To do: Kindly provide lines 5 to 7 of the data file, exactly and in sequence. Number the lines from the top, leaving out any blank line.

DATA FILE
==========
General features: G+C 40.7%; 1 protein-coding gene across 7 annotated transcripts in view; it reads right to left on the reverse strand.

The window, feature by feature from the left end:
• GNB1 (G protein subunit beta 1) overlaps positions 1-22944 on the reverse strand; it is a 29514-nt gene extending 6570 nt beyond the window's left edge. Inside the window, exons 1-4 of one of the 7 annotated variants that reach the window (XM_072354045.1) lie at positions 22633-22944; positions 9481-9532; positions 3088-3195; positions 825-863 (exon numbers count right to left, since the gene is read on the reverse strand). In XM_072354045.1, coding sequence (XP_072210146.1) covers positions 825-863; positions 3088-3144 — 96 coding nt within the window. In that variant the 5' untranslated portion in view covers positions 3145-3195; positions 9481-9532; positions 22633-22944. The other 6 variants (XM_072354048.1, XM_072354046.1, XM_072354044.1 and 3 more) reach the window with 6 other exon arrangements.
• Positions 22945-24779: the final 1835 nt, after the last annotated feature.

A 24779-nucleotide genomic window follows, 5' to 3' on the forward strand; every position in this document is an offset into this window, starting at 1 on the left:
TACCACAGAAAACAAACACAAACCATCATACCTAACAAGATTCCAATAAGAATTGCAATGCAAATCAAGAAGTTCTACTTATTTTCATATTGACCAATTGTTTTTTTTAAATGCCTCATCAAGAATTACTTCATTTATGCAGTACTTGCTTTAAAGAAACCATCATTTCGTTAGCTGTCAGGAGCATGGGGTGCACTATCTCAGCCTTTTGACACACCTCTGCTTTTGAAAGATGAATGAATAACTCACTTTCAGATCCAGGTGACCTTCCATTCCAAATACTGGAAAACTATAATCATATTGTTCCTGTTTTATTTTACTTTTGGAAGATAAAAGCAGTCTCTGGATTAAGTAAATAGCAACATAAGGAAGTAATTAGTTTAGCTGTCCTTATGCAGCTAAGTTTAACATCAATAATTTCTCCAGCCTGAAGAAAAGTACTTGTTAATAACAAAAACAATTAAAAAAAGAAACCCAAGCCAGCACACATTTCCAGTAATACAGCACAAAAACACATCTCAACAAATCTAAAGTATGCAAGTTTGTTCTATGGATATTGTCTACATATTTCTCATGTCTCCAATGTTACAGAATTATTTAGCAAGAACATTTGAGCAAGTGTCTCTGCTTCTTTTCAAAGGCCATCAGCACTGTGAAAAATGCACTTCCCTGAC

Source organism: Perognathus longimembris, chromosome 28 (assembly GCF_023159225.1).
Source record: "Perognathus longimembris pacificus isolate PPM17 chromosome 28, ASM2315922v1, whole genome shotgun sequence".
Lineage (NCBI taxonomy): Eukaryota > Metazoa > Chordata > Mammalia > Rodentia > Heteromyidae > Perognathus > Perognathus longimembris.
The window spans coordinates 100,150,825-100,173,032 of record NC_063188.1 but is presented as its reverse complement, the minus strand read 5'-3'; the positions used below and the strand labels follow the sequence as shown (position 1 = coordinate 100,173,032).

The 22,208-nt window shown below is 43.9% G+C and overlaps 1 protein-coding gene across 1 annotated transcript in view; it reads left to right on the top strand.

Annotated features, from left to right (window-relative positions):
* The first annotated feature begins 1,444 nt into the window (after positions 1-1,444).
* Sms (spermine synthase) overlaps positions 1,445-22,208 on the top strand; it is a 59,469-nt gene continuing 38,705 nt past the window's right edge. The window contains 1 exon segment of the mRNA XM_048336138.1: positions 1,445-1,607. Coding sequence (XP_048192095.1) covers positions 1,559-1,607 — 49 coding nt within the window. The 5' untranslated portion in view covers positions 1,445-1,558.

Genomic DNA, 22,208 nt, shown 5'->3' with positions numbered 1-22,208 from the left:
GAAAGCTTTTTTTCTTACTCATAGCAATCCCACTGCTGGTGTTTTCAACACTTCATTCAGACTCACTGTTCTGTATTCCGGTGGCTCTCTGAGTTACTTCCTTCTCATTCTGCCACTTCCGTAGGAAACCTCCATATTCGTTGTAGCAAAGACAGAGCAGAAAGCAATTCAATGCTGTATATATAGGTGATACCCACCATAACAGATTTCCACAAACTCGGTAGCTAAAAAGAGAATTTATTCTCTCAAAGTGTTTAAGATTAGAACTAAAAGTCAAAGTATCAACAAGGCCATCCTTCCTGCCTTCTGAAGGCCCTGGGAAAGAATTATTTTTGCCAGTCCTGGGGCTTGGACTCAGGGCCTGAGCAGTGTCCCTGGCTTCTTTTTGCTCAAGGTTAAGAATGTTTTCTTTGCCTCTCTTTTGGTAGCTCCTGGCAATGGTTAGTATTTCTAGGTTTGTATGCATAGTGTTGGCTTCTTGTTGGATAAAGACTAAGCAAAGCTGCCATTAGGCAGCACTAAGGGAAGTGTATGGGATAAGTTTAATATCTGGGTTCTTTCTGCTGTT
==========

A 24779-nucleotide genomic window follows, 5' to 3' on the forward strand; every position in this document is an offset into this window, starting at 1 on the left:
TACCACAGAAAACAAACACAAACCATCATACCTAACAAGATTCCAATAAGAATTGCAATGCAAATCAAGAAGTTCTACTTATTTTCATATTGACCAATTGTTTTTTTTAAATGCCTCATCAAGAATTACTTCATTTATGCAGTACTTGCTTTAAAGAAACCATCATTTCGTTAGCTGTCAGGAGCATGGGGTGCACTATCTCAGCCTTTTGACACACCTCTGCTTTTGAAAGATGAATGAATAACTCACTTTCAGATCCAGGTGACCTTCCATTCCAAATACTGGAAAACTATAATCATATTGTTCCTGTTTTATTTTACTTTTGGAAGATAAAAGCAGTCTCTGGATTAAGTAAATAGCAACATAAGGAAGTAATTAGTTTAGCTGTCCTTATGCAGCTAAGTTTAACATCAATAATTTCTCCAGCCTGAAGAAAAGTACTTGTTAATAACAAAAACAATTAAAAAAAGAAACCCAAGCCAGCACACATTTCCAGTAATACAGCACAAAAACACATCTCAACAAATCTAAAGTATGCAAGTTTGTTCTATGGATATTGTCTACATATTTCTCATGTCTCCAATGTTACAGAATTATTTAGCAAGAACATTTGAGCAAGTGTCTCTGCTTCTTTTCAAAGGCCATCAGCACTGTGAAAAATGCACTTCCCTGAC

Source organism: Perognathus longimembris, chromosome 28 (assembly GCF_023159225.1).